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Oh yes it is! Fleetwood’s first pantomime offers a glimpse into the past

Over half a century ago – in January 1936 – Fleetwood saw its first panto presented by Chester’s Stage Academy.

Little Red Riding Hood was chosen to launch this new venture in the Marine Hall.

Interesting information has come to light with the discovery of two panto programmes.

They were found by Mrs Bamber of Abercrombie Road, Fleetwood, and belonged to her late mother.

The beautiful programmes cover the first panto and the third – Babes in the Wood – presented January 1938.

It was on January 21st that Chester’s pupils took to the stage to raise cash for Fleetwood Fishing Industry Benevolent Fund and Fleetwood School Children’s Clog Fund.

Officials of Fleetwood Pantomime Productions included the Mayor, Alderman Capt C Saer with Mr F Wearden Secretary and Mr J W Dandy, treasurer.

Characters were played by Robbie McCaughey, Clifford Glass, Muriel Dewhirst, Betty Brown, Eric Bartlett, Arthur Pearce, Eva Brewster, Joan McMillan, Peggy Blaylock, Chic Chester, Roland Edge, Hazel Doreen, Margaret Atkinson, Alwyne Singleton, Marjorie McCaughey, Vera Hudson, Freda Newton, Jack McCaughey and Monica Hodgson.

There were speciality dances by Chesters Acro Imps, eight Irish colleens, 10 dainty maids and 16 Chester girls.

The panto was conducted by Miss Chester with Mr H Longworth conductor, Miss C Dunne accompanist, Mr J Wright stage manager assisted by Mr S Parish.

The wardrobe mistress was Madame Buttery who, with Mavis Bairstow, made the costumes.

Over 30 musical numbers were included in the production including favourites like “On the Good Ship Lollipop”, “Olde Time Melodies”, “My Old Man’s a Dustman”, “Moonlight and Music” and “Blue Danube” with “Teddy Bears’ Picnic” providing the music for the Acro Imps.

In a letter in the programme, Mr H Stonestreet, secretary and treasurer of the local committee for the Relief of Necessitous School Children thanks the pantomime for their support.

He reveals that 20 years earlier a committee had been formed to raise funds to provide footwear for “necessitous school children in Fleetwood”.

“About £150 is spent every year on behalf of children who would otherwise be compelled to go barefoot, or with footwear quite unsuitable for wet weather.”

He said the money had to be raised by voluntary means and additionally many teachers devoted a percentage of their salaries to the fund.

The panto programme also reflects life in Fleetwood over half a century ago.

Advertisements tell the story – with houses on the Broadway Estate offered at £385 by the Poulton Road firm of Cryers.

Services for the home are well represented with electricity supplied by Fleetwood Corporation. Just switch on to lighting, heating, cooking, cleaning and power (no matches, no fumes, no smell!).

Furnishing for your home could be supplied by Elston’s on the corner of Manor Road and Poulton Road, carpets by Rowlands of North Albert Street and Lord Street, pianos, radios, radio-gramophones, records and sheet music by Whites of Lord Street and curtains by AJ Priestley and Son (drapers, milliners and costumiers), of Lord Street/St Peter’s Place.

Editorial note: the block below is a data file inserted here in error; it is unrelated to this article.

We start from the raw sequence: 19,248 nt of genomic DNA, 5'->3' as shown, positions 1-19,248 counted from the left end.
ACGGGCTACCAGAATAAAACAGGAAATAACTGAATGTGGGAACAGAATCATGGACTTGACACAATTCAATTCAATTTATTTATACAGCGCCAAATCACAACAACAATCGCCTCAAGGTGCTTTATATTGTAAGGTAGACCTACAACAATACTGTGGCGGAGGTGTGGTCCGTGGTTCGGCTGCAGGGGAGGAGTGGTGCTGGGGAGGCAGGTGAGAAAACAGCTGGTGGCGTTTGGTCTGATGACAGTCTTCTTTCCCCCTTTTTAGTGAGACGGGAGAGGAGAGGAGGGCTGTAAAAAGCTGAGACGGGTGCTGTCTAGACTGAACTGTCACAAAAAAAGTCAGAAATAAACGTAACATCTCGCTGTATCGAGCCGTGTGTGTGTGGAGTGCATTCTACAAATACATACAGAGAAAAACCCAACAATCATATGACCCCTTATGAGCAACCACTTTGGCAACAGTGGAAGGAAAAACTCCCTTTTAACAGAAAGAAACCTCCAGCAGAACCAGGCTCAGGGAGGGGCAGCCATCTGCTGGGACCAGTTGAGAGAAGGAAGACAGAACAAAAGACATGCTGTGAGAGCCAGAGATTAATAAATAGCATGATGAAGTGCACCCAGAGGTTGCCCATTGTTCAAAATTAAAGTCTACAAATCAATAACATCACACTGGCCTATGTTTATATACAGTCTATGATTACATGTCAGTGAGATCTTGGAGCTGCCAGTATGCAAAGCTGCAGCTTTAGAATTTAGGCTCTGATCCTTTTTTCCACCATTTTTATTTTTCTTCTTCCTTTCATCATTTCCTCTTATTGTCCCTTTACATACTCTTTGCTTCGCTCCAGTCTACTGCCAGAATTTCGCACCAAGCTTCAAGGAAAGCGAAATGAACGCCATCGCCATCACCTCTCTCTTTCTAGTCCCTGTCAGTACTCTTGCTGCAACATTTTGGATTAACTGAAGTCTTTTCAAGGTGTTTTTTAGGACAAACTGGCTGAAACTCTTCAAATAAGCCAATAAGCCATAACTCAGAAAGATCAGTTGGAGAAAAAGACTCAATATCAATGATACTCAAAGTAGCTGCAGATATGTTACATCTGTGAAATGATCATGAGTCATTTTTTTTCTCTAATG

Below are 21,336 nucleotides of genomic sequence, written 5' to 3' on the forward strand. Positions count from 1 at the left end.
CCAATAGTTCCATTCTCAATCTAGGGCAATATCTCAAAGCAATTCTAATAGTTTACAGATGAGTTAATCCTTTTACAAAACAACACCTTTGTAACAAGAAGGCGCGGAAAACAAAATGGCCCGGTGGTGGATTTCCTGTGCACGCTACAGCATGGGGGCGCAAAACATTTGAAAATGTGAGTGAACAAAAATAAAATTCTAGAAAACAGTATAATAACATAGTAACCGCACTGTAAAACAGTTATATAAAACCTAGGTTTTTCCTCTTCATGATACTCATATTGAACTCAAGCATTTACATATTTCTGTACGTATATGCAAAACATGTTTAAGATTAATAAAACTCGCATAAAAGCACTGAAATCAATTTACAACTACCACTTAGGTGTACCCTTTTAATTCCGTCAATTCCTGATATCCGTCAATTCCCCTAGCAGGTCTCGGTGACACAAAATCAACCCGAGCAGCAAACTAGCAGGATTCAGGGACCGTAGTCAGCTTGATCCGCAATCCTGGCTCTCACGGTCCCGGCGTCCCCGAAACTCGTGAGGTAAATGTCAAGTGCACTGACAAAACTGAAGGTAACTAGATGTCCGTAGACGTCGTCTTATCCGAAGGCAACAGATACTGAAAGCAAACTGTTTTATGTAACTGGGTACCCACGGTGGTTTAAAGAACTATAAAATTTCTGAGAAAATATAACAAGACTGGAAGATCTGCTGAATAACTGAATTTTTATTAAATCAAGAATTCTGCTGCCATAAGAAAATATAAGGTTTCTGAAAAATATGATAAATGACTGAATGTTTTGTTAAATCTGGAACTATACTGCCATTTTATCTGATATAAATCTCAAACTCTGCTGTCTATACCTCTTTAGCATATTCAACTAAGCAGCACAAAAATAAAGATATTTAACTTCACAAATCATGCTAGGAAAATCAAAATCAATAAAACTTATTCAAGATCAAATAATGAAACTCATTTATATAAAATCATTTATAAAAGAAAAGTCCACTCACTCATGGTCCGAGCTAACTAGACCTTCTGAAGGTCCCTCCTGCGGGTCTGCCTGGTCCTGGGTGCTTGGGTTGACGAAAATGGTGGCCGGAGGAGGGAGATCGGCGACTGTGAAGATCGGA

Free insurance was on offer from Fleetwood Co-operative Society for purchasing members with 2,151 claims totalling £14,440 7s 1d being paid to December 1935. Co-op departments included coal, grocery, drapery,  baby linen, hardware and boot and shoe.

Other firms offering services included Chemists HR Woodhouse (Poulton Road), CSP Leadbetter (Albert Square), butchers W Armistead (“orders courteously solicited and promptly attended to”) of Albert Square and Lord Street, F Michelbach, Lord Street, newsagents J Winstanley (North Albert Street), J Brooks at Wyre Dock (“fisherman’s needs receive personal attention at all times”), photographer – Howorth’s Studios, Lord Street, and cafes like the Devon Ice Cafe in North Albert Street. Heald’s Cafe, the complete caterers’ Burton’s Cafe, the gold medallist confectioners and H Wright at the Liverpool Cafe, North Albert Street (noted meat and fruit pie shop).

Well known names such as Hodgkinsons (off licence); Collins (cycles); Yeo’s (electrical); Great Grimsby Salt and Tanning Company; Brown and Jacksons; Walmsley and Oldham (plumbers); JW Fish (ironmonger); James Robertson and Sons (engineers); Keays Sawmills; Roger Eaves (builders); and the Mount Hotel all took advertising space.

And Fleetwood’s main industry was not forgotten with a full page display by Fleetwood Fishing Vessel Owner’s Association advocating “East more Fish” and offering to supply fishermen and dock workers with all their needs – oilskins, fear noughts, jerseys, sea boots, bests, boiler suits, etc.

Fishmonger Arthur Bellwood, “Fleetwood’s fiddling fishmonger – you’ve seen me play the fiddle, see me sell fish at Fleetwood Market.”

Harry Longworth and his Rialto Dance Band offered “cabaret or stage shows – scarlet and black uniforms, own amplification and all first class performers.”

It’s interesting to see in the 1938 programme Hearnshaws Stores, Fylde District Supply Company, Littlewoods Travel Service, Robert Ratcliffe (monumental mason), Ribble Motor Services, Fleetwood Net and Twine Company, “Bob’s” sweet shop, Poulton Road, R Darbishire (electrical), Dickinsons Jewellers, Westheads (coats, gowns), AP Smith (electrical engineer), T Clegg (tobacconist), J Preston and Sons (painters, plumbers, ironmongers), Walmsley Jewellers and Marks and Spencers. An interesting insight to life in the town in the thirties.

Alas, times change!

First published in Life in Fleetwood issue 16, January 1992.

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